But any minor moans about the lack of exciting extra footage are rendered null and void when compared the vast and immensely comprehensive making of documentary, entitled Requiem For Krypton: The Making Of Superman Returns. Running for almost three hours and split into five sections - Secret Origins And First Issues: Crystallizing Superman, The Crystal Method: Designing Superman, An Affinity For Beachfront Propery: Shooting Superman, The Joy Of Lex: Menacing Superman and He's Always Around: Wrapping Superman - this epic presentation is right up there with similarly styled documentaries that accompanied the likes of Gladiator Extended Edition and Kingdom Of Heaven Director's Cut. Charting the film's genesis from the days when Singer and his fellow writers took it upon themselves to fashion a new screenplay that would honour Donner's original before actually being given the assignment, this is simply mind-bogglingly immerive stuff. Smartly designed and revealing a completely warts and all approach to dissecting the icon's return to the big screen, there is literally no stone left unturned. However, there is a downside to all this information-overload. Maybe I've gone a documentary too far but, despite being a major fan of both meaty making-ofs and Superman, I have that, this time out, there was just too much material covered here. Folks, no matter how much you enjoy peeking behind-the-scenes of these blockbusters, there has to be a cut-off point. For many reasons, this impossibly stuffed-to-the-gills documentary actually bored me rigid. Maybe it was the endless footage of scenes being set-up, run-through and then acted. Maybe it was Bryan Singer's motor-mouthed spiel and the almost zealous devotion he has for Superman. Maybe it was trying to keep track of the literally hundreds of people who participated and had their say ... but this documentary possibly told me too much. Now, I'm not going to mark this release down for being so anal about its subject matter, especially when it is commendable that filmmakers devote so much time and effort to chronicle the production of their movies to please their fans, but this type of thing - as user-friendly and access-all-areas as it is - is often in need of some extreme tightening-up and cutting down. Within this vast and sprawling expose there is a fantastic making-of that covers every aspect with style and wit, but then it has been saturated with so much excess baggage that it has become waterlogged and bogged-down under the weight of its own sense of importance and grandness.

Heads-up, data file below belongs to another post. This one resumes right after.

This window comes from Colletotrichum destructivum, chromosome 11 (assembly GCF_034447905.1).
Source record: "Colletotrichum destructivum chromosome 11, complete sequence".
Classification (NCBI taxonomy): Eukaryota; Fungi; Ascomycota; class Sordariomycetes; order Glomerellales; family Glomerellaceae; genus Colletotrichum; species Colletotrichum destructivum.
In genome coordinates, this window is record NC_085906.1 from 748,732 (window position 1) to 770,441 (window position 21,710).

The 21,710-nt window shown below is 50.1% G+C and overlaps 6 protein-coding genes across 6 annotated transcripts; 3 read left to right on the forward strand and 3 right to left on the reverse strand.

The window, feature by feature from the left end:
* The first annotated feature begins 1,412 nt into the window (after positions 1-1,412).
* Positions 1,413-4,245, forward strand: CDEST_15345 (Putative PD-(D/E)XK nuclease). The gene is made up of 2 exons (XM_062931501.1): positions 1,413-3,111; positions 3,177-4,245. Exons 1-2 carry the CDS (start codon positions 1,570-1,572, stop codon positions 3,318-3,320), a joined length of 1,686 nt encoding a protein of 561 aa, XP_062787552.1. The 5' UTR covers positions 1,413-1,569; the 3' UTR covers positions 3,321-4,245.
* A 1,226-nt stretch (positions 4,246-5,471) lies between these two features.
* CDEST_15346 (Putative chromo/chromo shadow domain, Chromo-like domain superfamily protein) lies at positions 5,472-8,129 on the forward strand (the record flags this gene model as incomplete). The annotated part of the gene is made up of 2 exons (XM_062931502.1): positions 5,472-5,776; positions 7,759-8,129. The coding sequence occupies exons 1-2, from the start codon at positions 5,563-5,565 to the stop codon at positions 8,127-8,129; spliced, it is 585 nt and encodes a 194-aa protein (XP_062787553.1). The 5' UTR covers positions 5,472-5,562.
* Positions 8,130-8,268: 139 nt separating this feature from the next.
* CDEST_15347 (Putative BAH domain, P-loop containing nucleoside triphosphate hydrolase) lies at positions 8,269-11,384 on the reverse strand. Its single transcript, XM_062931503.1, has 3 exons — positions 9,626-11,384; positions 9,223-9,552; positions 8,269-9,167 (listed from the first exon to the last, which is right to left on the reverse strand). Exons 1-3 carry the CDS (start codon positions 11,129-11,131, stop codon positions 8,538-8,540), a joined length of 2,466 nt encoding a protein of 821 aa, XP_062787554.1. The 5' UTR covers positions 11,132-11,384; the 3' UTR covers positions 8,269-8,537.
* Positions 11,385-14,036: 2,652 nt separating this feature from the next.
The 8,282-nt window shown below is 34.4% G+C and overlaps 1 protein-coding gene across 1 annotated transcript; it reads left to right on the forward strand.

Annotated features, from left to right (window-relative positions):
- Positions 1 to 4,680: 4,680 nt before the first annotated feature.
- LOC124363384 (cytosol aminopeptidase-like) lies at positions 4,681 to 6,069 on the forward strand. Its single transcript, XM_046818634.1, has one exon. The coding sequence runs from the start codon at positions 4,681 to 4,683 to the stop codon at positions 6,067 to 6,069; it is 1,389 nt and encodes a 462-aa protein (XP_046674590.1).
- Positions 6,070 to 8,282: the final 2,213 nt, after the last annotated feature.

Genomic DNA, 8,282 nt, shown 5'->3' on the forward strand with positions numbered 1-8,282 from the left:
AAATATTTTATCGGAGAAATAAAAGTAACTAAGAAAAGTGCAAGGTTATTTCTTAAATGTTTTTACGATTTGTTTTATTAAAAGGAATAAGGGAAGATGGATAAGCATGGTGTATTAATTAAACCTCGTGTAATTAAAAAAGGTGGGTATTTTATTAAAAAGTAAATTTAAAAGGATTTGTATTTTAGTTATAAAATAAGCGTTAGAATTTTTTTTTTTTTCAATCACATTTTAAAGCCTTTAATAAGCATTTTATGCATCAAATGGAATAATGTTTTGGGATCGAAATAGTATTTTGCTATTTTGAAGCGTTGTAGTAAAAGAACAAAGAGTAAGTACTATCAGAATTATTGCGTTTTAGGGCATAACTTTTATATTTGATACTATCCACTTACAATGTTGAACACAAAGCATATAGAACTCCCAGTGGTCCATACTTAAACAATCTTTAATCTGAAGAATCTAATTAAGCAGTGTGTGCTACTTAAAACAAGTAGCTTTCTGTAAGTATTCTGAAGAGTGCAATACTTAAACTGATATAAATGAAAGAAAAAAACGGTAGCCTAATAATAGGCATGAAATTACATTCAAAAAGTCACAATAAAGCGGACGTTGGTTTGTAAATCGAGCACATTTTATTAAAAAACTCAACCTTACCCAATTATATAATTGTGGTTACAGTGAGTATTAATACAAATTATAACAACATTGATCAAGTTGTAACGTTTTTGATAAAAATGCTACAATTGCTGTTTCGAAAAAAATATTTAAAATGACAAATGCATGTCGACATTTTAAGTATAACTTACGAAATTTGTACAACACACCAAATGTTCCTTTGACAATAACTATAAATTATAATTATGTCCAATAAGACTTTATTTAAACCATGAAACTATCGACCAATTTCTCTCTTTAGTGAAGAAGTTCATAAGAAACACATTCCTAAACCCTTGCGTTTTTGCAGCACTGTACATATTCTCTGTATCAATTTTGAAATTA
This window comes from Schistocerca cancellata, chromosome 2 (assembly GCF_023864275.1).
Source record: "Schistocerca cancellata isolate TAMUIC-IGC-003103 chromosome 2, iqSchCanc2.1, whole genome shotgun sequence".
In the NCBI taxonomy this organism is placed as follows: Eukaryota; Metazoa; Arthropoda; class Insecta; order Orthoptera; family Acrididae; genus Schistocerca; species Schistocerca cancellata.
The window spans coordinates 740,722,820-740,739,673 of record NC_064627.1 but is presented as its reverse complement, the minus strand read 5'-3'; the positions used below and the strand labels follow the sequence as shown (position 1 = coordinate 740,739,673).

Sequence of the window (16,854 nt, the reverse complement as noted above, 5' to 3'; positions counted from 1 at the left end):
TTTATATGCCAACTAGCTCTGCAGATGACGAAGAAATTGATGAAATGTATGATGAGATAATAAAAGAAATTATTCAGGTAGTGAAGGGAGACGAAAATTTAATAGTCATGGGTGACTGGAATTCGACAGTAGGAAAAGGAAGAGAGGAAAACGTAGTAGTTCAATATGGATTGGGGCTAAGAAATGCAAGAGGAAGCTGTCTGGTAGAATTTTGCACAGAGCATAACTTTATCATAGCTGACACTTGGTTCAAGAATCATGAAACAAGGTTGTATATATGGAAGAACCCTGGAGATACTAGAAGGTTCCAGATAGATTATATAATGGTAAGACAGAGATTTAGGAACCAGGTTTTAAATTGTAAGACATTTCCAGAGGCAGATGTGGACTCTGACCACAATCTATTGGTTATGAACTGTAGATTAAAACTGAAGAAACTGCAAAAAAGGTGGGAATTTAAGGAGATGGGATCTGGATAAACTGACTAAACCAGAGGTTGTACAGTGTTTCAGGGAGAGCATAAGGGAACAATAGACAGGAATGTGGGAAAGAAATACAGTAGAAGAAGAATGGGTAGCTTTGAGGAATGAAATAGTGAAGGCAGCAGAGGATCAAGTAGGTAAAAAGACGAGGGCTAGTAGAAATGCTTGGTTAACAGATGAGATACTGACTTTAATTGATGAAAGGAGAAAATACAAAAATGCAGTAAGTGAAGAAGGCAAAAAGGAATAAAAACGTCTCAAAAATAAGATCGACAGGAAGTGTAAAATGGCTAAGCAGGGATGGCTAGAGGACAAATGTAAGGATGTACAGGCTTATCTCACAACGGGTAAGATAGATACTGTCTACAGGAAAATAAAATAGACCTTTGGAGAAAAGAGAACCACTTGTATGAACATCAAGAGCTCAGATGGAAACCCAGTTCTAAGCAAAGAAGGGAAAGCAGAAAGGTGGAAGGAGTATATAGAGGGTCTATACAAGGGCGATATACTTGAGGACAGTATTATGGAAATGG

My advice is to take it in small doses.
But, on the plus side, look out for the great little selection of outtakes and slip-ups, especially the one from Marlon Brando's Jor-El where he forgets the name of his own son - it's a gem.
The brief segment entitled Resurrecting Jor-El is merely a little piece of digital filler though, folks. Running for a scant three minutes, this just shows us a facial pick and mix for the actor and slots in a few soundbites of Jor-El's infinite wisdom. Cute, but not exactly groundbreaking or revelatory.
Then we have some trailers for this film and other Superman discs, such as the Christopher Reeve Collection and Justice League.
VerdictAlthough a disappointment in the action-stakes, Superman Returns is still a worthy addition to the hero's canon. Bryan Singer weaves a tapestry around his life-long inspiration that is composed of pure love for the character and, even if this sentimental quality occasionally threatens to engulf the film at large, he is savvy enough to pitch in a couple of controversially aggressive scenes and, at the very least, one totally awesome set-piece that sums up all of Superman's nobility, strength and dedication. Visually captivating, musically inspiring and emotionally relevant, Singer's film yields much of worth and certainly bodes well for more instalments - the heart and soul are in place, now give us the splendour and the carnage.
This standard DVD release has smart AV quality and a truly whopping documentary to back it up. The Deleted Scenes are a big let-down though, and the obvious indication is that there will be an extended cut of the film released at some point further down the line. Still, there is enough on this disc to keep you entertained for quite some time. Superman Returns, whilst flawed, is still highly recommended.
Suggested retail price when reviewed: £21.69
Our Review Ethos
To comment on what you've read here, click the Discussion tab and post a reply.